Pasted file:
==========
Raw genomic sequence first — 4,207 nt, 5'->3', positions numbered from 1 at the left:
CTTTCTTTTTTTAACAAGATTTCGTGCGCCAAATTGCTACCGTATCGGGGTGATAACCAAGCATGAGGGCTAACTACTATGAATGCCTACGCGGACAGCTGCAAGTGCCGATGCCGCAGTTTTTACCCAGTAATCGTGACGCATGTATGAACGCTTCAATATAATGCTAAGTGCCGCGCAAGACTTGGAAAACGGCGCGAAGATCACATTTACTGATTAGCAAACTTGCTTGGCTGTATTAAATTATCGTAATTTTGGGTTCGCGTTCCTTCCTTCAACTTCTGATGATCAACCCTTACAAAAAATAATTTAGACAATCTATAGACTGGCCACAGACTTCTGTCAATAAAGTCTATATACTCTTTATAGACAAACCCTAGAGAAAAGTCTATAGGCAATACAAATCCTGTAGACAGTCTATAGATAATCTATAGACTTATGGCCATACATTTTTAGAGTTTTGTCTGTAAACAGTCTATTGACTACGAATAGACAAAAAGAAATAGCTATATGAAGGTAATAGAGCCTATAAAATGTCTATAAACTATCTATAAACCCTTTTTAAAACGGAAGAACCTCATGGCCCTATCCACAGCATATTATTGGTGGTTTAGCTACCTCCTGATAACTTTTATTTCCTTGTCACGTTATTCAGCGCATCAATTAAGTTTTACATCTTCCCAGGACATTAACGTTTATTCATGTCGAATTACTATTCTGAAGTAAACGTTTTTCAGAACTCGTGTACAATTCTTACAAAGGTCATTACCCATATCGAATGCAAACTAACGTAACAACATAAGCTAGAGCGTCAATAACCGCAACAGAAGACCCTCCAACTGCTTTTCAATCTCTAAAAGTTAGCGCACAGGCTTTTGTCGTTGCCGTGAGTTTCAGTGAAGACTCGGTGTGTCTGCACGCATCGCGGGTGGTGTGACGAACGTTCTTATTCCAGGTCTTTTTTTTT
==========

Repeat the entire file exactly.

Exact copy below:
Raw genomic sequence first — 4,207 nt, 5'->3', positions numbered from 1 at the left:
CTTTCTTTTTTTAACAAGATTTCGTGCGCCAAATTGCTACCGTATCGGGGTGATAACCAAGCATGAGGGCTAACTACTATGAATGCCTACGCGGACAGCTGCAAGTGCCGATGCCGCAGTTTTTACCCAGTAATCGTGACGCATGTATGAACGCTTCAATATAATGCTAAGTGCCGCGCAAGACTTGGAAAACGGCGCGAAGATCACATTTACTGATTAGCAAACTTGCTTGGCTGTATTAAATTATCGTAATTTTGGGTTCGCGTTCCTTCCTTCAACTTCTGATGATCAACCCTTACAAAAAATAATTTAGACAATCTATAGACTGGCCACAGACTTCTGTCAATAAAGTCTATATACTCTTTATAGACAAACCCTAGAGAAAAGTCTATAGGCAATACAAATCCTGTAGACAGTCTATAGATAATCTATAGACTTATGGCCATACATTTTTAGAGTTTTGTCTGTAAACAGTCTATTGACTACGAATAGACAAAAAGAAATAGCTATATGAAGGTAATAGAGCCTATAAAATGTCTATAAACTATCTATAAACCCTTTTTAAAACGGAAGAACCTCATGGCCCTATCCACAGCATATTATTGGTGGTTTAGCTACCTCCTGATAACTTTTATTTCCTTGTCACGTTATTCAGCGCATCAATTAAGTTTTACATCTTCCCAGGACATTAACGTTTATTCATGTCGAATTACTATTCTGAAGTAAACGTTTTTCAGAACTCGTGTACAATTCTTACAAAGGTCATTACCCATATCGAATGCAAACTAACGTAACAACATAAGCTAGAGCGTCAATAACCGCAACAGAAGACCCTCCAACTGCTTTTCAATCTCTAAAAGTTAGCGCACAGGCTTTTGTCGTTGCCGTGAGTTTCAGTGAAGACTCGGTGTGTCTGCACGCATCGCGGGTGGTGTGACGAACGTTCTTATTCCAGGTCTTTTTTTTT